Column: The different ways golfers learn

In today’s column, Chilliwack Golf Academy instructor Jennifer Greggain talks about three different ways to teach.

  • Jul. 28, 2014 12:00 p.m.

As golf instructors, we are trained not only how to analyze the golf swing, but also how to communicate with our students.

Every student learns in a different style. If we are able to understand each student’s learning styles, instructors are better able to communicate with their students.

Human beings learn through all of their senses. For most people one or two of their senses are used primarily to communicate and learn a new skill.

The three learning styles used most often in golf can be identified as visual, kinesthetic and auditory. Understanding which is your dominant learning sense can be very helpful in your improvement.

For students who are visual learners, they respond the best with images. In general, they like to read instructions, or imitate models they see. Visual learners appear as very organized individuals, taking lots of notes. They also taking pride in dressing nicely, often in bright coloured clothing.

In golf, visual learners appreciate the ‘look’ of a good golf swing, and may be distracted with non-conventional looking swings.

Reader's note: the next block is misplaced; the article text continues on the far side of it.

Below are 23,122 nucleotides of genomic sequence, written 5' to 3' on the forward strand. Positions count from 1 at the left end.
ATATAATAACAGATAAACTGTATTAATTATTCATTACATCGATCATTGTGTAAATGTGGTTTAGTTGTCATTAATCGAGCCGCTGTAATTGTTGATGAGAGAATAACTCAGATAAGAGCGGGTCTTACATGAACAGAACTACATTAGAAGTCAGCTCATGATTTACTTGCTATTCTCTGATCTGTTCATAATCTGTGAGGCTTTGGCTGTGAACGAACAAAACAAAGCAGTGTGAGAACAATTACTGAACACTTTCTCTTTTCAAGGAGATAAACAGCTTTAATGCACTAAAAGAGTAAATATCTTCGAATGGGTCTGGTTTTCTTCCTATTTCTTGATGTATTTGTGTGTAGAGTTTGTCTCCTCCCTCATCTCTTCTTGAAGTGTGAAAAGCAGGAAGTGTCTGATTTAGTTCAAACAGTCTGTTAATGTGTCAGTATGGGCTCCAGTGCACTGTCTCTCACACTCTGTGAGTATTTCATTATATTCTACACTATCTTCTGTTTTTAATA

They may also respond to how a golf club looks to them. Training aides that offer visual stimulus are best, such as using alignment sticks to help with aim. Video analysis may also be a powerful tool for visual learners.

Kinesthetic learners learn best by ‘doing.’ They often don’t read instructions, but would rather put things together as they go. They often choose clothing by comfort rather than look, and may appear less organized that the visual learner.

Kinesthetic golfers respond to how solidly golf shots are struck and how they feel.

Training aides that allow the golfer to feel different positions in the golf swing, such as foam noodles to help define swing plane are helpful. Impact drills are also ideal, as this helps improve the overall solidness of shots.

Finally, auditory learners learn best by listening to instructions. They love to listen to music in the background and work place, and they prefer to wear clothing made for movement.

In their golf swings, auditory learners are highly aware of the sound a shot makes. They are also sensitive to movement, and ‘tempo’ of the golf swing. They respond to how fast or slow the golf swing feels. Tempo drills are great for auditory learners.

Do any of these sound familiar to you? Many people have one highly dominant learning style. For others, they may have one slightly dominant learning style, along with a secondary learning style.

Identifying and understanding your learning style is very helpful in your day to day activities as well as your golf game. Your instructor can help you identify which are your dominant learning styles, which will help determine what learning environment is best for you.

 

Jennifer teaches golf to adults and juniors at the Chilliwack Golf Academy. She played professionally on tour for over 10 years, including two  on the LPGA. She was named the 2010 CN Canadian Women’s Tour Low Teaching Pro of the Year, and is now lead instructor of the Sardis Golf Academy. She can be contacted at 604-798-9805, chilliwackgolfacademy.com, or at Jennifer@chilliwackgolf.com

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